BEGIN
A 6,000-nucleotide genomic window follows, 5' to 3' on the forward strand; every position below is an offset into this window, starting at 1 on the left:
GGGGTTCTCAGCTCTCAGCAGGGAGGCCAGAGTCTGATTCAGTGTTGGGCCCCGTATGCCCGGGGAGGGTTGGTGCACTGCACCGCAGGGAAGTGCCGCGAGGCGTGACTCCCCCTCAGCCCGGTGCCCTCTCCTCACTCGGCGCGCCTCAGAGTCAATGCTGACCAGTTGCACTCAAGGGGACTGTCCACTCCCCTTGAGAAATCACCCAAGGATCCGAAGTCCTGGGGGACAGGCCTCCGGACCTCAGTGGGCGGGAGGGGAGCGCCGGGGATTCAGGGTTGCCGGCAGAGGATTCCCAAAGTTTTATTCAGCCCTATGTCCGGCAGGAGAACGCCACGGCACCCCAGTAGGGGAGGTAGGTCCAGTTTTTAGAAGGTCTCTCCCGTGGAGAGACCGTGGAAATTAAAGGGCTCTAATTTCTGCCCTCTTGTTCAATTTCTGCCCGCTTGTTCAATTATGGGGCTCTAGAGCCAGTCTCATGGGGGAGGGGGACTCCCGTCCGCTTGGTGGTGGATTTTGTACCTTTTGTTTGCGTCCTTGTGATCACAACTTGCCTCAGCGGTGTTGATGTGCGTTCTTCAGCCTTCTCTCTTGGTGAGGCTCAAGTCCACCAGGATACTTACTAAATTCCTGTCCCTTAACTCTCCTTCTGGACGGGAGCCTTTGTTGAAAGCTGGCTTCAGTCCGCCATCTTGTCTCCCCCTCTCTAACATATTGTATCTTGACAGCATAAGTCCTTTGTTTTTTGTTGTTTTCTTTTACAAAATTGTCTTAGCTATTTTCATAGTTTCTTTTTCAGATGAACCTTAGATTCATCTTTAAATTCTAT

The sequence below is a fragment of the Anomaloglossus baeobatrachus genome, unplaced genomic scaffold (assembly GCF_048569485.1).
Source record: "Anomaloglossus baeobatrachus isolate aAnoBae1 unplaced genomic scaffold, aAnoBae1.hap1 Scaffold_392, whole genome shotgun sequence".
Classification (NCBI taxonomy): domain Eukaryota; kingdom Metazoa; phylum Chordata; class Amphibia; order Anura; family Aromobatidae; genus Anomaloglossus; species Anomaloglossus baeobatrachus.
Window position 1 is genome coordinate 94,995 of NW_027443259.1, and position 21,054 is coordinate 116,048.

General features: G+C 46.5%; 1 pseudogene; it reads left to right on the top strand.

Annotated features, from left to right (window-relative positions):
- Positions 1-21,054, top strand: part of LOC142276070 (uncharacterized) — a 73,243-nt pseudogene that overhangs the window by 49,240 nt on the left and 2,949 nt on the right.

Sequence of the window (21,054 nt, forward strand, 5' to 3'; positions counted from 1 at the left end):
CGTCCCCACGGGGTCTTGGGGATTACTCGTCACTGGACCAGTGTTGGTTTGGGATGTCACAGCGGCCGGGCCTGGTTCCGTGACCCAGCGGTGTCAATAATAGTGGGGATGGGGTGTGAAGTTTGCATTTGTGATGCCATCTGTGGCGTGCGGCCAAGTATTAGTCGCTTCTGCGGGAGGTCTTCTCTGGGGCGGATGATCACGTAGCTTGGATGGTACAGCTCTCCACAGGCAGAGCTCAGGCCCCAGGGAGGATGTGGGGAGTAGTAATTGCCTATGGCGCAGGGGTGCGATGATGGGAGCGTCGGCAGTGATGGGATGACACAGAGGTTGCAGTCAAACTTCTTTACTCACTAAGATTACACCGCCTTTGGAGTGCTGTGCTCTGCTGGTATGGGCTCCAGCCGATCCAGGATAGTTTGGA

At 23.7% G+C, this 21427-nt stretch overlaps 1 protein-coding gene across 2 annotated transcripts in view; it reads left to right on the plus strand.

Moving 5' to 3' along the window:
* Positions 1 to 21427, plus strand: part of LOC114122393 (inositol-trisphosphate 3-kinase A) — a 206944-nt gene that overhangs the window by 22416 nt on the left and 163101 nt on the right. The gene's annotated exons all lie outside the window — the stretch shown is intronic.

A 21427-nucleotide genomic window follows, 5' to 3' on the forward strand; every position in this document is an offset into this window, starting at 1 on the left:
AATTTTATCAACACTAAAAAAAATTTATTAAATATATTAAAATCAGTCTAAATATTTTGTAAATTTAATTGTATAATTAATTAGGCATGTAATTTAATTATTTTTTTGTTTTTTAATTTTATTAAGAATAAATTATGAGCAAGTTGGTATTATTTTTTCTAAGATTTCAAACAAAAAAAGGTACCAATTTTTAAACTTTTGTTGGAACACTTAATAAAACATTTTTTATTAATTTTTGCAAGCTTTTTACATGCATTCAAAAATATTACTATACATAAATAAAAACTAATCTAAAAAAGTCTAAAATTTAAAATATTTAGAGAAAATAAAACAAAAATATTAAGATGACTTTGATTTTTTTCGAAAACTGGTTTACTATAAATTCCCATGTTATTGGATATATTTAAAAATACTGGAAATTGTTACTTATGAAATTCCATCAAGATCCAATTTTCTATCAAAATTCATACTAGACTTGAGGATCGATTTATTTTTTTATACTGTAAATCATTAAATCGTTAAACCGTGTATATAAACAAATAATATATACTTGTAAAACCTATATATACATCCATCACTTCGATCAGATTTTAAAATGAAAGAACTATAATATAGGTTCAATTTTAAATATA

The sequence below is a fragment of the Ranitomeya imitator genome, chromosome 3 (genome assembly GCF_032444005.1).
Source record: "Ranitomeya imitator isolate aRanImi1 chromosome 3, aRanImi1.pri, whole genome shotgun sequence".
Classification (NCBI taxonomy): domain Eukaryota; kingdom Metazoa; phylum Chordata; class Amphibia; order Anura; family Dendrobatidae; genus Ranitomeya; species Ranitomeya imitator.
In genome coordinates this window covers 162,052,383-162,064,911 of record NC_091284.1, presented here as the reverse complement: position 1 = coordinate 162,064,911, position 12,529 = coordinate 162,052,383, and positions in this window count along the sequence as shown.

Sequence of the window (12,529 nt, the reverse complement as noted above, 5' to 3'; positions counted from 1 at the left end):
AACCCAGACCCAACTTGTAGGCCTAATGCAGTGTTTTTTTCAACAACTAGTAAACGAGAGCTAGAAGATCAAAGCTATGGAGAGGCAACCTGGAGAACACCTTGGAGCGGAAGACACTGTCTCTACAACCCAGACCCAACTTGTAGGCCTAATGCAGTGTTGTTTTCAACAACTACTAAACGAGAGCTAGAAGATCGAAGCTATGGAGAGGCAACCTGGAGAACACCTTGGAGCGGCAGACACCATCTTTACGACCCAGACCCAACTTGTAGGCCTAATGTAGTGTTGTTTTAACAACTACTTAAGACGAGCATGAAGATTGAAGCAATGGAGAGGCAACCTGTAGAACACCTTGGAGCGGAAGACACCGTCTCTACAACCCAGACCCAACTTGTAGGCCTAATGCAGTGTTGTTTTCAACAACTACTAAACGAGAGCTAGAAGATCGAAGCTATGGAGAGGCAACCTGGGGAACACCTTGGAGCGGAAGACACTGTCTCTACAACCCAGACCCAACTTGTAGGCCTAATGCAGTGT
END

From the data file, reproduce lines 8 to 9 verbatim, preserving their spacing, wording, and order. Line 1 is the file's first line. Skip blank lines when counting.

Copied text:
Annotated features, from left to right (window-relative positions):
- Positions 1-21,054, top strand: part of LOC142276070 (uncharacterized) — a 73,243-nt pseudogene that overhangs the window by 49,240 nt on the left and 2,949 nt on the right.